Step 6: Configure the audio medium.

This step might be necessary for some computer configurations. Most webcam apps have a settings option to play audio with the browser. Perform this step last to avoid potential feedback that can occur if a phone and computer are too close to each other.

Depending on your equipment, you might be able to record voice through the built-in laptop microphone or the accessory microphone plugged into the desktop computer. If you use the old phone or tablet as a standalone webcam in a vehicle or elsewhere, make sure the volume is set to a satisfactory level.

2. Turn an old Android Into a Standalone Music Player

This repurposing is ideal for die-hard music lovers and audiophiles. This approach lets you store all of your favorite music on the old phone’s internal memory or micro XD card. You do not have to worry about a costly data plan caps or streaming limits.

You can bypass the tinny, low-quality sound of some older phones by plugging in or wirelessly connecting a mobile speaker. If you are cycling or walking around, earbuds are an ideal solution.

Even battery power can be nearly limitless if you stick a rechargeable battery pack in your pocket. For use in your vehicle, just plug in the phone’s auto charger.

You have two options. One is to use the phone offline. Transfer your prerecorded music selections onto an empty microXD card and place it in the phone’s hideaway slot. Or sideload the music you want from your computer’s storage device to the phone using a USB cable.

The other option is to use the old phone — or once again, a tablet — with a viable data plan. This allows you to connect to audio streaming sites.

Of course, you could combine both options into a more useful third approach. Here is how to complete the conversion. It is really simple.

Step 1: Wipe the memory clean by going back to factory settings. The process varies slightly depending on the device. Follow this general procedure:

  • Go to Settings > Backup & reset.
  • Select Factory data reset.
  • Confirm the reset action. Make sure to delete ALL data.

Step 2: Set up the phone again with space saving options in mind, making it completely clean.

Do not use a saved backup from a different phone. Remove any extraneous apps.

Step 3: Download media apps.

This is an unnecessary step if you plan to use the phone only to play your prerecorded music. Otherwise, go to Google Play Store and search for media apps. Decide what kind of music player you want.

For instance, do you want offline music from streaming apps? Or will you stockpile local files from your PC? If the latter is your choice, make sure you have audio players for the type of music files in your collection.

If you want to do audio streaming, get an app that suits your needs. All music apps are not the same.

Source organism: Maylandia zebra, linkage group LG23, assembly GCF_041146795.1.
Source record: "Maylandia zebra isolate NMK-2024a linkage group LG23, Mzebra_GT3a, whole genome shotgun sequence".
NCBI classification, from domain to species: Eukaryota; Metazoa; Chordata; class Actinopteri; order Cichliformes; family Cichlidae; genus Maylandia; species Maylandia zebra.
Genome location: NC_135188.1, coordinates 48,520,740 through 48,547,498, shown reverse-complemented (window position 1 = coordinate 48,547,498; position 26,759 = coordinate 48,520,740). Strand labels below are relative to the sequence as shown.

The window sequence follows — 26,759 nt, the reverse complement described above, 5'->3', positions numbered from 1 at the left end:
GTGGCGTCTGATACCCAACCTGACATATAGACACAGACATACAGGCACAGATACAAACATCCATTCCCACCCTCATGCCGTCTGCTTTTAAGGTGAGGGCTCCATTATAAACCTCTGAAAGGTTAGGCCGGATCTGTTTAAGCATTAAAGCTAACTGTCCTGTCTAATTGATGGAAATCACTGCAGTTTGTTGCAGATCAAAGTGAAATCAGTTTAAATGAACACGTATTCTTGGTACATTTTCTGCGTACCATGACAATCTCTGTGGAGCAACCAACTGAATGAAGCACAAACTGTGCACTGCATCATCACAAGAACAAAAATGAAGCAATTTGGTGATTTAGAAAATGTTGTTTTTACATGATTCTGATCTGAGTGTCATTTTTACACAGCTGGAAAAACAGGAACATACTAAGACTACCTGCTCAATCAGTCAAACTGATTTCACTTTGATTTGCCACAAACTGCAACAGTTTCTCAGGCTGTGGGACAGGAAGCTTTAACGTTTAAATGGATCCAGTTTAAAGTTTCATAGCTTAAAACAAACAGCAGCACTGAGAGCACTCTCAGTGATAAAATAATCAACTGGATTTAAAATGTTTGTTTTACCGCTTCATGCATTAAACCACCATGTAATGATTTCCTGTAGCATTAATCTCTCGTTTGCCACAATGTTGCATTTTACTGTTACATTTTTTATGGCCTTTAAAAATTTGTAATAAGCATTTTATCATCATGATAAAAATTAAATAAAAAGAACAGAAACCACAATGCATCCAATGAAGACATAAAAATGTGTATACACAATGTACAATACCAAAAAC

For instance, some popular streaming services, such as Spotify and Google Play Music, let you download for offline playback. If you use them, remember to download music for offline listening before you leave the WiFi network. Also, remember that some services, like Spotify, charge you a monthly subscription to use the offline feature.

You do not have to pay for a data connection for your repurposed music player device. You can use your home or office — or public WiFi — to download your selections for offline use later.

3. Turn an Old Android Into a Baby or Door Monitor

Use your discarded phone to watch over your baby or a doorway entrance, either inside or outside your home. This is a no-cost alternative to buying expensive monitoring cameras and connecting them to a network.

The process is very similar to the detailed instructions for setting up a dashcam or webcam. The only real difference is the app you use to run your video monitoring. The advantage, beyond the mostly free cost, is that you can use the Internet connection to tune into the audio/video feeds from just about anywhere, as long as the Android phone is connected via WiFi.

For a slight monetary outlay, you can step up the technology and use the old smartphone or tablet as a video doorbell. This plan slightly modifies the approach detailed above, but it is far less costly than a dedicated Ring-type doorbell system.

The phone or tablet stays inside the house and serves as the monitor. So you can prop up the device conveniently. You will need to install an outdoor WiFi webcam or a smart doorbell. Your old phone or tablet then serves as a dedicated video monitor.

The only other things needed for the baby and door monitor jobs are the Android apps you decide to use. For instance,
Dormi is designed expressly for baby monitoring. Besides both audio and video monitoring, the app offers two-way audio so you can talk to a crying baby from afar.

The Dormi app works at any distance and uses any available connection route, such as WiFi or mobile data: Edge, 3G, 4G, HSPA+, LTE. It even works when Internet is not available via WiFi Direct, HotSpot / AP). If the connection with the child device is lost, the parent device will notify you.

Doorbell cameras offer a wide range of features and connect to a variety of Android apps. You do have to purchase a door camera, though. Buy the camera first. Then match it to an app with the features that suit your needs. You can run the app on the old smartphone or tablet.


Jack M. Germain has been an ECT News Network reporter since 2003. His main areas of focus are enterprise IT, Linux and open source technologies. He has written numerous reviews of Linux distros and other open source software.
Email Jack.

Source Article